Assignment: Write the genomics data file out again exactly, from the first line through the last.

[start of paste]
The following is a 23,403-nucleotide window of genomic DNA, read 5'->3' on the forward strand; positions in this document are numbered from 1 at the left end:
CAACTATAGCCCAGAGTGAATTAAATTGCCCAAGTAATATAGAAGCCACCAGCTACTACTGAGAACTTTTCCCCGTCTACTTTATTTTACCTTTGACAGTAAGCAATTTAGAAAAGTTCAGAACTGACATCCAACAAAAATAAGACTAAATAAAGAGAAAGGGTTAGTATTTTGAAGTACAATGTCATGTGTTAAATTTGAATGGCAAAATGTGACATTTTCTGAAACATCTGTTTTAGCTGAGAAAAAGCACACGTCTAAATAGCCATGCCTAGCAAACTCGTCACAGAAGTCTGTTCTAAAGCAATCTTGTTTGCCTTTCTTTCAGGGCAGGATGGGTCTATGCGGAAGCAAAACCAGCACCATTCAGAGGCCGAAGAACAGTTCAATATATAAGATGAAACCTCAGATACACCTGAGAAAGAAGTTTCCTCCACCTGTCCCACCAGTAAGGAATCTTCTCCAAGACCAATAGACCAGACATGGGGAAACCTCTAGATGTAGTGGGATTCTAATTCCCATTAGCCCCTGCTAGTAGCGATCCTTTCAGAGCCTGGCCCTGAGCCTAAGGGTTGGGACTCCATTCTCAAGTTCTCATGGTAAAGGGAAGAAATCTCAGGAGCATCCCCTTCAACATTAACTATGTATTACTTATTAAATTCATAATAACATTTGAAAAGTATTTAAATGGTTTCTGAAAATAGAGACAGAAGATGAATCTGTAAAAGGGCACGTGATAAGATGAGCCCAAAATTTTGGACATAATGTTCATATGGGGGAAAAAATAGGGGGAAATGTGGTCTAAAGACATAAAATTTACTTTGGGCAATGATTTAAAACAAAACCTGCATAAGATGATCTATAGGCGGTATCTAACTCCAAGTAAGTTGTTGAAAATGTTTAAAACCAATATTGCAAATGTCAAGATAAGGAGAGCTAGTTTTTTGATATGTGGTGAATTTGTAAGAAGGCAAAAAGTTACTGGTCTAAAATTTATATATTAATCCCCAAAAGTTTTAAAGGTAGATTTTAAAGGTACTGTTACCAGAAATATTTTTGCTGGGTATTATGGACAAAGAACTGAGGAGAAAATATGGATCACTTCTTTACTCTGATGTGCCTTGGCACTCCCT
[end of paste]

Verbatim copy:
The following is a 23,403-nucleotide window of genomic DNA, read 5'->3' on the forward strand; positions in this document are numbered from 1 at the left end:
CAACTATAGCCCAGAGTGAATTAAATTGCCCAAGTAATATAGAAGCCACCAGCTACTACTGAGAACTTTTCCCCGTCTACTTTATTTTACCTTTGACAGTAAGCAATTTAGAAAAGTTCAGAACTGACATCCAACAAAAATAAGACTAAATAAAGAGAAAGGGTTAGTATTTTGAAGTACAATGTCATGTGTTAAATTTGAATGGCAAAATGTGACATTTTCTGAAACATCTGTTTTAGCTGAGAAAAAGCACACGTCTAAATAGCCATGCCTAGCAAACTCGTCACAGAAGTCTGTTCTAAAGCAATCTTGTTTGCCTTTCTTTCAGGGCAGGATGGGTCTATGCGGAAGCAAAACCAGCACCATTCAGAGGCCGAAGAACAGTTCAATATATAAGATGAAACCTCAGATACACCTGAGAAAGAAGTTTCCTCCACCTGTCCCACCAGTAAGGAATCTTCTCCAAGACCAATAGACCAGACATGGGGAAACCTCTAGATGTAGTGGGATTCTAATTCCCATTAGCCCCTGCTAGTAGCGATCCTTTCAGAGCCTGGCCCTGAGCCTAAGGGTTGGGACTCCATTCTCAAGTTCTCATGGTAAAGGGAAGAAATCTCAGGAGCATCCCCTTCAACATTAACTATGTATTACTTATTAAATTCATAATAACATTTGAAAAGTATTTAAATGGTTTCTGAAAATAGAGACAGAAGATGAATCTGTAAAAGGGCACGTGATAAGATGAGCCCAAAATTTTGGACATAATGTTCATATGGGGGAAAAAATAGGGGGAAATGTGGTCTAAAGACATAAAATTTACTTTGGGCAATGATTTAAAACAAAACCTGCATAAGATGATCTATAGGCGGTATCTAACTCCAAGTAAGTTGTTGAAAATGTTTAAAACCAATATTGCAAATGTCAAGATAAGGAGAGCTAGTTTTTTGATATGTGGTGAATTTGTAAGAAGGCAAAAAGTTACTGGTCTAAAATTTATATATTAATCCCCAAAAGTTTTAAAGGTAGATTTTAAAGGTACTGTTACCAGAAATATTTTTGCTGGGTATTATGGACAAAGAACTGAGGAGAAAATATGGATCACTTCTTTACTCTGATGTGCCTTGGCACTCCCT